wheels with a hopeless feeling. He needs support and guidelines
to shift his focus and give him a new sense of direction so that
he can finally accomplish some success in the task. The normal
Little League age youngster can psychologically handle the
disappointment of loss, of personal and team mistakes, if he
feels a basic sense of self worth, if he feels the support of his
parents and his manager or coach, and if he feels that his
relationship with them isn’t changed by his losing, not getting a
hit, or dropping the ball.

Thank goodness for rec sports

My 13 year-old daughter plays soccer for a highly-ranked competitive team. She loves it. It is probably her favorite thing to do in the world. She and my 15 year-old son referee rec games on weekends as a part-time job. Last Saturday, I went to pick up my son from the game he was doing. I got there a little early and watched the last ten minutes. The girls were the same age as my daughter – 13U. The first thing that struck me was how different this game was from the ones I’ve grown accustomed to watching over the past several years. These girls were not tremendously skilled. They did not run particularly hard after loose balls and they were not very aggressive. There was little passing or development of plays; it was more kicking the ball downfield, back and forth. And after watching for a few minutes I remember thinking, “Thank goodness for rec sports.”

Compared to the elite level of sport I’d been seeing, there was much these girls were not doing. But there was a lot they were doing, too. They were clearly having fun. They were exercising. They were supporting their teammates. The only comments I heard from either of the coaches on either sideline were an occasional, “Get there, Brittany!” and “Great job, Sarah!” As dusk neared, the field took on a mix of golden sunlight and long shadows. In that context, the purity and innocence of kids playing a game together in harmony, with no overbearing pressure to win, no fear of consequences for making a mistake, just trying their best for no other sake but to get enjoyment out of the game, became striking to me. My daughter’s team would have literally beaten either of these teams by double-digits, but that isn’t what this was about. There are plenty of competitive avenues available for kids who want to pursue that route. Isn’t it wonderful to also offer something for those who don’t?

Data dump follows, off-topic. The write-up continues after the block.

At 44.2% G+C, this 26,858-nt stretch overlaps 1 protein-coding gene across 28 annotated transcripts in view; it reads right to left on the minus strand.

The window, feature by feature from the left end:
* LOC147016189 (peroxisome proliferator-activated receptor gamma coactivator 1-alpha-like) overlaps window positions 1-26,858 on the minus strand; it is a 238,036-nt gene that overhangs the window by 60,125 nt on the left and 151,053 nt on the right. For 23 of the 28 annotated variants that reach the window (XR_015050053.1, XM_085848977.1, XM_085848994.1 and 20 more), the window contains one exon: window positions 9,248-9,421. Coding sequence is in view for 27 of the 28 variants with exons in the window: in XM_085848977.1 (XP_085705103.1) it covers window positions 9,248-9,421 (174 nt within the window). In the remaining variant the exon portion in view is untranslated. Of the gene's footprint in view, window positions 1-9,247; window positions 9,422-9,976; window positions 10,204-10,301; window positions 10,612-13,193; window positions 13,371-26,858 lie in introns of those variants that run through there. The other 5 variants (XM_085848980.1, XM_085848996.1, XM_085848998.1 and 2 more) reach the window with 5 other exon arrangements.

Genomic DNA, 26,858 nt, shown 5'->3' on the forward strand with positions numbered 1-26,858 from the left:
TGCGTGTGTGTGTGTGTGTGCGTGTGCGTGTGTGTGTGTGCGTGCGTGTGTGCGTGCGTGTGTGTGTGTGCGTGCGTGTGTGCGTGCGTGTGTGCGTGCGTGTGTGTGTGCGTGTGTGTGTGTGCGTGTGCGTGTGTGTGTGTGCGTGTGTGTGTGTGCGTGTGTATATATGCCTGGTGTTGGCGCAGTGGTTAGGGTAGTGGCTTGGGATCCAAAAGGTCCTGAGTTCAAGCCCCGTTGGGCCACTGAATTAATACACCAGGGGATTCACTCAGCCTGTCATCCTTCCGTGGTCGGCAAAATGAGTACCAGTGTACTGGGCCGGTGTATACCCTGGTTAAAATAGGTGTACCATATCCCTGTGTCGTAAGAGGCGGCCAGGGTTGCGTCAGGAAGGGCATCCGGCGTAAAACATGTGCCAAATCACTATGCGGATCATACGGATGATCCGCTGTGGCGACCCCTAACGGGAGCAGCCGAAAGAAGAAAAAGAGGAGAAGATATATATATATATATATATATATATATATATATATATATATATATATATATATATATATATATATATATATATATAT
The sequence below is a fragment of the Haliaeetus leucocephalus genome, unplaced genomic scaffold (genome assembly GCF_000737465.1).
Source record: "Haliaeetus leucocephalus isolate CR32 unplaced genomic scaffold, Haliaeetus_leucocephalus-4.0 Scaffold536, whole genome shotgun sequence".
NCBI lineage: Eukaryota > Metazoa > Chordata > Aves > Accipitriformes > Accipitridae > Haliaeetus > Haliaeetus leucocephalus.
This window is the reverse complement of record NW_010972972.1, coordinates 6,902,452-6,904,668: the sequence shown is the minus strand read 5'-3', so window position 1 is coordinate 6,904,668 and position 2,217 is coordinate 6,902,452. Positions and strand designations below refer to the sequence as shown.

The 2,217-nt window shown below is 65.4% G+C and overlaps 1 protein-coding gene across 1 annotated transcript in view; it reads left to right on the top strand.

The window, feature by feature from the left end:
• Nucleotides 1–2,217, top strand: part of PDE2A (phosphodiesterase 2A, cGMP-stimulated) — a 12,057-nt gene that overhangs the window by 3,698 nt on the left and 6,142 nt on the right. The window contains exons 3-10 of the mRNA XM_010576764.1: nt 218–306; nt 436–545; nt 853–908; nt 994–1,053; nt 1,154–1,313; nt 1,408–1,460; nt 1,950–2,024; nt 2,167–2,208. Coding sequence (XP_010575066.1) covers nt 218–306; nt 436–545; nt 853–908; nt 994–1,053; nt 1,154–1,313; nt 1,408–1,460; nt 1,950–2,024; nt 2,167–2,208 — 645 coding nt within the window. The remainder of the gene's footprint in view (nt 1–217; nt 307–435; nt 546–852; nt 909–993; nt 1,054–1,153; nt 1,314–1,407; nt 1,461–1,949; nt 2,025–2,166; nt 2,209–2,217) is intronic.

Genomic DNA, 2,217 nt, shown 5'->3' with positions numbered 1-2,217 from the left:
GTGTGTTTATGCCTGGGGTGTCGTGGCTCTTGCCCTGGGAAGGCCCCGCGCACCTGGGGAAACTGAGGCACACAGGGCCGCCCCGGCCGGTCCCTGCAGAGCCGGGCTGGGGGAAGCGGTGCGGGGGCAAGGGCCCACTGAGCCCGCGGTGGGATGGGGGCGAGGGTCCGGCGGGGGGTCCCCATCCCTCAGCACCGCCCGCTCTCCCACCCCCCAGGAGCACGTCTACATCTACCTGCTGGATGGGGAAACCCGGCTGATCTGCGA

My son, who was refereeing this game, has long been a competitive baseball player, but he played several seasons of rec soccer. The screensaver on our home computer is set up to shuffle through all of our old digital photos and every now and then I’ll see one of him, as a little boy, on the soccer field. I look at these photos and think about how he played this sport just because he wanted to try it – he wasn’t worried about advancing to high school or college. It was just rec. However, I remember with shame how I used to get on him from the sidelines and tell him he wasn’t hustling, that he was standing around too much. I had put more value on his scoring goals than having fun. I wish I could have a do-over.

Shortly before the girl’s game ended Saturday afternoon there was a moment when the blue team had an open shot and their player got a good kick on it. It came hard to the goal, but right at the goalie, who reached up and caught it. It was a play that, on my daughter’s team, would not warrant so much as a clapping of hands because at that level every keeper stops that shot 100% of the time. But when this goalie caught the ball, all of her defenders cried out, “Nice play, Julia!” The fans on both sides applauded the tremendous kick and the great save. The goalie couldn’t help but let a huge, proud grin spread over her face as she ran out to punt the ball away. Will this girl ever know what it is like to win a State Cup, or get a college scholarship? Maybe not. But I can say for certain that at that instant she knew, as well as anyone ever has, how much fun it can be to play the game.